Wednesday, December 12, 2007
Means to an End
The ends’ justifying the means is a phrase that is most often trotted out when a questionable mode of behavior is called to account. From Machiavelli to Hitler to the War on Terror, the fixation on an end result is the dominant factor. So too it is for us as we go about our daily lives, but with the extremity of our actions, for the most part, being ameliorated by our moral compass.
The current group exhibition, On Common Ground, Uncommon Grounds, at The OWG Creative Centre Gallery calls this ethic into question. Three abstract artists, Resty Tica, Ric Hernandez and Demosthenes Campos use the process of production of their works to express their ideas. For them, by focusing on the means of creation they produce their aesthetically pleasing ends.
With his large digital mixed media on canvas works, Resty Tica presents us with digital prints atop larger painted surfaces. In Junk #9 and Junk #10 the predominantly white digital prints with their cross hatching and rust like patches sit on black painted larger canvases that recall city nightscapes. While in Vespa, the larger white panel with its subdued intricate color patches has a digital print overlay which captures the thrill of the ride as it draws you into its orange and yellow depths.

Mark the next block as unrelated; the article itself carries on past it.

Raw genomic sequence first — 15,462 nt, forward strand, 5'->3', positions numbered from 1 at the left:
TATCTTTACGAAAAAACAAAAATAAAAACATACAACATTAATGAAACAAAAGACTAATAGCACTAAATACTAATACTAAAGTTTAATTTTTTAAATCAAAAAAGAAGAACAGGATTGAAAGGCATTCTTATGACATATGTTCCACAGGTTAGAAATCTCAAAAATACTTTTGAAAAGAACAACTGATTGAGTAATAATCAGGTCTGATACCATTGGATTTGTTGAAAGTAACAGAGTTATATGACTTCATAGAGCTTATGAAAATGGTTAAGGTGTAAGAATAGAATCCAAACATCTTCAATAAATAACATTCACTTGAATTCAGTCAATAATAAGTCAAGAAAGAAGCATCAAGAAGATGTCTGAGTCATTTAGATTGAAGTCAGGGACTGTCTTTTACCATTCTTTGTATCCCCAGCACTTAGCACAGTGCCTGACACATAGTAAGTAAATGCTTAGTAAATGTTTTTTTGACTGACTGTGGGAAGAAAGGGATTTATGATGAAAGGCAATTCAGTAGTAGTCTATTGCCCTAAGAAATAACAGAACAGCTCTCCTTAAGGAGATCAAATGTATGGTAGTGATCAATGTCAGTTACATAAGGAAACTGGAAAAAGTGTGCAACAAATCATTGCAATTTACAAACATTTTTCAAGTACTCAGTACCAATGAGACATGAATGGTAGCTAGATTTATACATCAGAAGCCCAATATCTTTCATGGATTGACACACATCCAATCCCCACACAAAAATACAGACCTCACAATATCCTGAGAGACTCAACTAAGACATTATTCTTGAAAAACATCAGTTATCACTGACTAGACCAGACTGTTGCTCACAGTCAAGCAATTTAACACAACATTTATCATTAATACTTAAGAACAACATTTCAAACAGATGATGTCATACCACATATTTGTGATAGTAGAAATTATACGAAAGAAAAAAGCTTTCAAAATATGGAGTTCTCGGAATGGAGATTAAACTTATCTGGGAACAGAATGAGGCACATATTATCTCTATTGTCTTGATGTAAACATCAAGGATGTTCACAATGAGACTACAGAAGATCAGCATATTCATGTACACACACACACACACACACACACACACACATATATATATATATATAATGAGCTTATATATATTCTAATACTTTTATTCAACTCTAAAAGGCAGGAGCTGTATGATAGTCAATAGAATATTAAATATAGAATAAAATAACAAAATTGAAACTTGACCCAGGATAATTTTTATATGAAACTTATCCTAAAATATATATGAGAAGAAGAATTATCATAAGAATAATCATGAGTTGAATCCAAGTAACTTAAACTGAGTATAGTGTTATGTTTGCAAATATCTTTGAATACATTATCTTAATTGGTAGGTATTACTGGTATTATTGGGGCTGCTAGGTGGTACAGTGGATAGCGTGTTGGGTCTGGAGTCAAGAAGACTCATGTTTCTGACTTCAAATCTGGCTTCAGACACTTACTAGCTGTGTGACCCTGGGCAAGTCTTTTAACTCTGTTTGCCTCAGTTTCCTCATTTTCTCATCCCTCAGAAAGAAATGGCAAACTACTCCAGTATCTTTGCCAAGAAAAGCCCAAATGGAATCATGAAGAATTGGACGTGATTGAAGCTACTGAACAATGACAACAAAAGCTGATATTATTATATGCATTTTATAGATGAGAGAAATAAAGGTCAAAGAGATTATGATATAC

Demosthenes Campos’ mixed media works have a 3 dimensional quality which comes from the materials he uses for their construction. His canvas works have a translucent over painting that allows the underlying layers of canvas strips, painting and drawing to inform these Mondrian inspired works. Whilst in the series Over Looking III to VIII, Campos builds 6 delicate assemblages of disparate materials with a bird’s nest complexity which he secures to their paper supports with wax. Drops of which have been applied to the glass of their frames.
Found book end papers, mostly historical in nature, have been employed by Ric Hernandez to create his collages that reflect on the relationship between negative and positive spaces. These 10” x 14” framed works more often than not take their titles from the words and phrases found on the pages employed. In “Copyright 1946”, “Manila 1984”, “Man and Hero” Hernandez, through his use of space, allows the viewer to reflect upon the meaning of the words. Although with the piece “Gram-er”, its words could sum up his works in particular and this exhibition in general. “Dedicated to the people of the Philippines who do not speak Tagalog, that this volume may motivate them to learn the national tongue.”
On Common Ground continues at the OWG Creative Centre Gallery, Ground Floor, La Fuerza Plaza II, 2241 Don Chino Roces Ave. corner Sabio St., Makati City until the 27th December.
Posted by Henry Bateman